While the dwindling Huaytapallana glacier can be seen (when it is not shrouded by clouds) from the streets of Huancayo, it rarely snows here (never in for me) though hail is often seen, beginning many rainstorms from November to April. While this seems like a cold and wet place, the range is actually very favorable for crops due in part to the ground never freezing and moderately warm days. For instance, in the Northeastern United States, peas have a short productive season, of about one month. Here, in Huancayo peas are harvested 9-10 months per year.
Here a donkey, two sheep, a two goats graze on a small family owned pasture.
The abundance of excellent farming, proximity to the jungle (about a three hour drive down the Eastern slope) and the rich farming culture makes a wide array of food very inexpensive here. However, being in the Andes means that any imported items are more expensive (technology, fuel, rice, and branded products like junk food). In addition to farming, the Mantaro Valley has rich pasture lands that are exclusively used for small scale family operated livestock rearing. So far, the big Agra complexes have not made it here. Milk, cheese, butter, meat, honey, grains, pseudograins, fruits, vegetables and to some extent coffee are all artisanally produced, using primarily time-honored, community and culturally based methods. The Andean way of life is by some people’s standards hard, there is poverty and other gender, child, ethnic and social inequalities. However, there is also a great sense of community, family, culture, and connection with the earth here that is all but lost most other places. I’m hoping that Andean life can improve where it needs to and at the same time hold on the qualities that make it so wonderful.
Culture in Huancayo, as seen daily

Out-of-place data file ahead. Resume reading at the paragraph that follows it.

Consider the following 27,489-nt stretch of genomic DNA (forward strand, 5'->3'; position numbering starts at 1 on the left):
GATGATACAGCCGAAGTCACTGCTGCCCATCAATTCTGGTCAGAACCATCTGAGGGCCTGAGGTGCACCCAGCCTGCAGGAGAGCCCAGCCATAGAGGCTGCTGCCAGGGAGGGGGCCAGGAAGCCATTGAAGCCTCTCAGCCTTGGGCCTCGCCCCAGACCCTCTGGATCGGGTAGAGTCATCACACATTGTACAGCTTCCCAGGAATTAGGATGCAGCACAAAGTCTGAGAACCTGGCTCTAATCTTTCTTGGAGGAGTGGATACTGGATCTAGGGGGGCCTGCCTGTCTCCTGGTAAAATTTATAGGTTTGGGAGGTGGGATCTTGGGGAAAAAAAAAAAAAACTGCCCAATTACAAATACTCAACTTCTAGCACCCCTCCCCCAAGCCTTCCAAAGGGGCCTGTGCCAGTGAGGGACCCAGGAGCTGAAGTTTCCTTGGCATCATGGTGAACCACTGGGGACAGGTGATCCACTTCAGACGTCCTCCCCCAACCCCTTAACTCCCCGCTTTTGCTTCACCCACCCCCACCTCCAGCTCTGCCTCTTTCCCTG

One thing that will stand out here is the difference in cultural values. You won’t find a single museum here (not one!), tourism to local sites and attractions is mostly undeveloped, bars will serve what most Peruvians consider horrible drinks, restaurants that serve a high standard of cuisine go empty all the while equally priced fast food seems to be gaining ground. Movies shown at the theater tend to be of the poorly produced Hollywood variety, where elsewhere in Peru independent films and thought provoking Hollywood comedies, dramas and documentaries are popular. Bands tend to only play covers, and many lip sync. All of this can leave visitors wondering what there is to do. But upon closer inspection, and once you start to interact with the locals here you begin to discover a whole different culture that is widespread, popular, vibrant and healthy. So come to Huancayo, to meet the people, taste the food and connect with the earth–there will be plenty of time to experience your own culture later–so set aside your expectations and experience Andean life!
Finally, just in case you think life here is solely rural, I want to show you this photo taken in the front yard of the first place I lived in Huancayo (a regular occurrence!), where the city and the farm are commingled:
Cow, lawn mower and manure spreader.